The covid-19 pandemic and its restrictions highlighted the importance of city parks and forests. Do you wonder how? Continue reading our newest op-ed piece on Cultural ecosystem services.

As we probably all realize, the surrounding nature and contact with it have an impact on our well-being and proper functioning. This applies as well to trips to the vast, untouched areas of famous National Parks and the contact with green areas that we have in the city or in the countryside in the form of visiting nearby parks or forests.

The positive aspects of the impact of the natural environment on people are referred to as Cultural ecosystem services (CES). More specifically, citing the definition provided by IUCN: “(CES) are the non-material benefits people obtain from nature. They include recreation, aesthetic enjoyment, physical and mental health benefits and spiritual experiences. They contribute to a sense of place, foster social cohesion, and are essential for human health and well-being.

And as we always intuitively realized their importance, the importance of some CES in cities was emphasized during the COVID 19 pandemic. Due to the restrictions that occurred during the nationwide lockdowns, a huge part of the activity filling people’s time and needs for socialization has become unavoidable. Restaurants, bars, shopping malls, and cultural events – all of this have been restricted. So for the people, there was an immediate need to compensate for these stimuli, take their time differently, and cheer up their moods in a different way. And here, as you probably know, parks and green areas in the city turned out to be extremely helpful in this aspect.

All of these things are rather obvious and familiar to us, aren’t they?

However, in order not to leave the surrounding phenomena and processes to subjective and discretionary descriptions, in the case of CES, scientific research systematically describes their nature. And so, already in 2020, articles describing the public’s reactions to lockdowns related to COVID 19 began to appear. Initially, they were concerned about noticing simple regularities. For example, the fact that in Berlin in March 2020, there was a more than tenfold increase in the interest in searching for phrases related to walking (picture above, Kowarik and Kleinschrot 2020).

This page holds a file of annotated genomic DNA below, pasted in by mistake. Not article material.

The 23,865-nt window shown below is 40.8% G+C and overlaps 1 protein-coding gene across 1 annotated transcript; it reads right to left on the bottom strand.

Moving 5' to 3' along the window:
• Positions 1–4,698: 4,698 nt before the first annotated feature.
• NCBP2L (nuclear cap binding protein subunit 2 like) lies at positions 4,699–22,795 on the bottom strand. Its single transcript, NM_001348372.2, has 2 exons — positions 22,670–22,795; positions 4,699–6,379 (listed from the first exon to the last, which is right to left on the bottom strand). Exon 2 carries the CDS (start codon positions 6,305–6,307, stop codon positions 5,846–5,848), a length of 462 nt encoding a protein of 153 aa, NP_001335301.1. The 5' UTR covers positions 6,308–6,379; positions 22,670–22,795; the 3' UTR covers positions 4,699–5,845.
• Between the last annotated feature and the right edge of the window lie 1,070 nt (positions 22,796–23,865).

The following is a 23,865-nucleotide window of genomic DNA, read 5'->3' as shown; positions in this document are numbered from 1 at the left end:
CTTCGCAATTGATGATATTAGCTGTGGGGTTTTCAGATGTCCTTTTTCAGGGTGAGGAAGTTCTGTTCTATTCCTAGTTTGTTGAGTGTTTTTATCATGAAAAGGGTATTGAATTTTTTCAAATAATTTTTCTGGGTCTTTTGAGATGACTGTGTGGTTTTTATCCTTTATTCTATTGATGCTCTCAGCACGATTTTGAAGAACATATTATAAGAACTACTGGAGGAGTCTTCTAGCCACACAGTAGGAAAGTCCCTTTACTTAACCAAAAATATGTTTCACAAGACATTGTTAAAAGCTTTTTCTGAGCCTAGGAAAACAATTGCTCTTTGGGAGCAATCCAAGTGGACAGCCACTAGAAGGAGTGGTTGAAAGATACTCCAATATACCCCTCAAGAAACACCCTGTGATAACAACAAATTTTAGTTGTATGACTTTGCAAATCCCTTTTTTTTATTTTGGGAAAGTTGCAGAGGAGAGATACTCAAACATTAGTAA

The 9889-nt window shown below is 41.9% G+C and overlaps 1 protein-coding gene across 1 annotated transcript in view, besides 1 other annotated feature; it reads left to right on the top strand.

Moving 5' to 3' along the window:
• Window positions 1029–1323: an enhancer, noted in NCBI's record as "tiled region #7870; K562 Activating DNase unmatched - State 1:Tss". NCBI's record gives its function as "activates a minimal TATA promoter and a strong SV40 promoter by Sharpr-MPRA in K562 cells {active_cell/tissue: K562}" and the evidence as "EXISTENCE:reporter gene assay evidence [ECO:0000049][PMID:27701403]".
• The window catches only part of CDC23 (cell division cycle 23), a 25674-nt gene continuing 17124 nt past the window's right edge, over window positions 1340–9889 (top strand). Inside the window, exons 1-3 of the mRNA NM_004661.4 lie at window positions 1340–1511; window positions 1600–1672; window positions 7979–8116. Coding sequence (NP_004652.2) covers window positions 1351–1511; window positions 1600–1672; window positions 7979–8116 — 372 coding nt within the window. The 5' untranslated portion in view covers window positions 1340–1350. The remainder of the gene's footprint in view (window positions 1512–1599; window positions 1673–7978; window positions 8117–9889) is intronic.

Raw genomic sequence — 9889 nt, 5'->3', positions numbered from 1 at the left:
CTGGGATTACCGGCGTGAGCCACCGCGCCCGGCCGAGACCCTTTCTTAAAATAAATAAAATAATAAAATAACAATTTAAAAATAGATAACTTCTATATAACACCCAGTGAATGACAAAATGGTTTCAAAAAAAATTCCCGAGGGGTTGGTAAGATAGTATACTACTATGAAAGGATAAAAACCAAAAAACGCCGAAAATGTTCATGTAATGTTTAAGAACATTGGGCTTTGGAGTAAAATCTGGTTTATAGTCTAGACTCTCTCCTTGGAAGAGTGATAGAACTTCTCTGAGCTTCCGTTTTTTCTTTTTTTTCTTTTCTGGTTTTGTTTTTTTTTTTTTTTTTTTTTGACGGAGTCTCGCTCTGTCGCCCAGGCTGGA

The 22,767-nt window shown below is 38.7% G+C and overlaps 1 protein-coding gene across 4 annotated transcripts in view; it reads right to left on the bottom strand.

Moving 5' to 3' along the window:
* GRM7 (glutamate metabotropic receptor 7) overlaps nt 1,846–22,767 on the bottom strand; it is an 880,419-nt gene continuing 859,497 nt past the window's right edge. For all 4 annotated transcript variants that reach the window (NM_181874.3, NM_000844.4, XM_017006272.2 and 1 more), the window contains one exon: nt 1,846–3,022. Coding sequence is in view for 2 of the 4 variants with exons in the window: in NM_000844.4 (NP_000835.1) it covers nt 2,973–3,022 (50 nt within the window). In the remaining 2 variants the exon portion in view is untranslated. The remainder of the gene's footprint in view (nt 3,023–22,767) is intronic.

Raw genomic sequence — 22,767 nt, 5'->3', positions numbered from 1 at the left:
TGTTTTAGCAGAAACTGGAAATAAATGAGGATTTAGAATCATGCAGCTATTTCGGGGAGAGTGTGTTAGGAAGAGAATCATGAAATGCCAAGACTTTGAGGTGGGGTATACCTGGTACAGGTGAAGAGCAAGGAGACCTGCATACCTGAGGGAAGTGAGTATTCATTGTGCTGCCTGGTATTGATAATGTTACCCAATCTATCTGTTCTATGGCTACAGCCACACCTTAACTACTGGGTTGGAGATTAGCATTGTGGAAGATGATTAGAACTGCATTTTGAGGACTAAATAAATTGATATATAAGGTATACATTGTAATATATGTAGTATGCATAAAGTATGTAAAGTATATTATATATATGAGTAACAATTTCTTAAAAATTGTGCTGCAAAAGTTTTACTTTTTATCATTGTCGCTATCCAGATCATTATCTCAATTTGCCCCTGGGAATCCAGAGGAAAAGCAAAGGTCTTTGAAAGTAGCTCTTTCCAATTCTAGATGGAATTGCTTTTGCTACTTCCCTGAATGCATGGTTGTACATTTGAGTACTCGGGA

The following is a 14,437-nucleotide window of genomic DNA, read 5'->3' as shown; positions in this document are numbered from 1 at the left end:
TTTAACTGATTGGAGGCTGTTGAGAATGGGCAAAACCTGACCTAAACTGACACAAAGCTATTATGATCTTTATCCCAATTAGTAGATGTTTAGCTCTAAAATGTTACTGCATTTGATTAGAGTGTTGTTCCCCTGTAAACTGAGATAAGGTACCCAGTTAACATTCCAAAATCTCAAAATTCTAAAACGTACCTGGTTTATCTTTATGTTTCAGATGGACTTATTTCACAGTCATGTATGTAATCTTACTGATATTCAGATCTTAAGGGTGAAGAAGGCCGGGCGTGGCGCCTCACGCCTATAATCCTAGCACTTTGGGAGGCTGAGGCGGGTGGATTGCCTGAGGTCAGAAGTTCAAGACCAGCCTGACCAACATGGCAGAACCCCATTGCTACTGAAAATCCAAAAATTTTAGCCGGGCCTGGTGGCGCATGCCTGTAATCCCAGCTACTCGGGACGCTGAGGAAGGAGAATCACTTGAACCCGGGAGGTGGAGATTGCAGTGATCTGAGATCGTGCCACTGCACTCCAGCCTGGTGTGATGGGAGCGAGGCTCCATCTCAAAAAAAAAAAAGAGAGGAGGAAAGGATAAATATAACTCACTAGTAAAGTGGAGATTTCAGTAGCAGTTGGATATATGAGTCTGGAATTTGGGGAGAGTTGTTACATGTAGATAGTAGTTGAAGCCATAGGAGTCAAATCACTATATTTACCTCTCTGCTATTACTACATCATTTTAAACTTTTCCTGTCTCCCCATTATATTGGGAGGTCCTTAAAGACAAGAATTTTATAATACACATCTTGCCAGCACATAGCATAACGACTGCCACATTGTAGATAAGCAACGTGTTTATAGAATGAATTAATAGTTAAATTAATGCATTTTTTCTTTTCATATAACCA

Here, however, I would like to quote an example of a more detailed study conducted in Oslo on the activity in the Strava application during the lockdown.

What is the STRAVA?

Well, the Strava application records spatial data on the routes on which its users have performed a given physical activity. Most often, these are running or cycling. These data were used by a group of scientists (Zander et al.) to illustrate how human activity in Oslo changed during the first lockdown during COVID19.

First of all, the number of people running, walking, hiking or cycling has increased significantly. It can be seen in the figures below, which compare the activity of Strava users in relation to the three-year reference period. Please, note the dynamic increase in “traffic” after the lockdown announcement.

The map below shows how it looked spatially. It shows the most frequented bicycle routes in the city, marked with colours changing from purple to yellow. Please see how significantly the number of routes travelled by more than 300-400 users of the application during the day has increased significantly.

Looking at this map, it also seems that the increase in bicycle traffic in the city was even, right?

However, further research results dispel this impression. Well, despite the seemingly even distribution of the growth zones of Strava users’ activity, they “annexed” mainly areas traditionally associated with CES – forests, parks, and protected areas. This is confirmed by both the analysis of traffic in previously designated areas assigned to a given land cover class (upper figure) and the analysis relating to the data obtained from satellite images on the amount of vegetation in a given place (lower figure).

It is also worth noting how much higher was the increase in cycling activity related to green areas than the increase in running and walking activity in such areas. It makes us wonder if the bicycle was not chosen more often because some people are far enough away from green areas that they wouldn’t be able to get there on foot?

The data presented above show us how important green areas were for people in Oslo during the first lockdown and how enormously they started using these areas. You can also see the importance of green areas for people in such difficult times. Problems related to unequal access to plant recreational areas in the city are also highlighted.

All this shows how important CES research is in planning cities so that they are friendly to residents. As an example, consider whether, in your city, everyone has a green area nearby, or is only some of the residents privileged in this way?

Patryk Waclawczyk


“Urban nature in a time of crisis: recreational use of green space increases during the COVID-19 outbreak in Oslo, Norway”  Zander S Venter et al.

“COVID- 19  crisis demonstrates the urgent need for urban greenspaces”  Fritz Kleinschroth,  Ingo Kowarik

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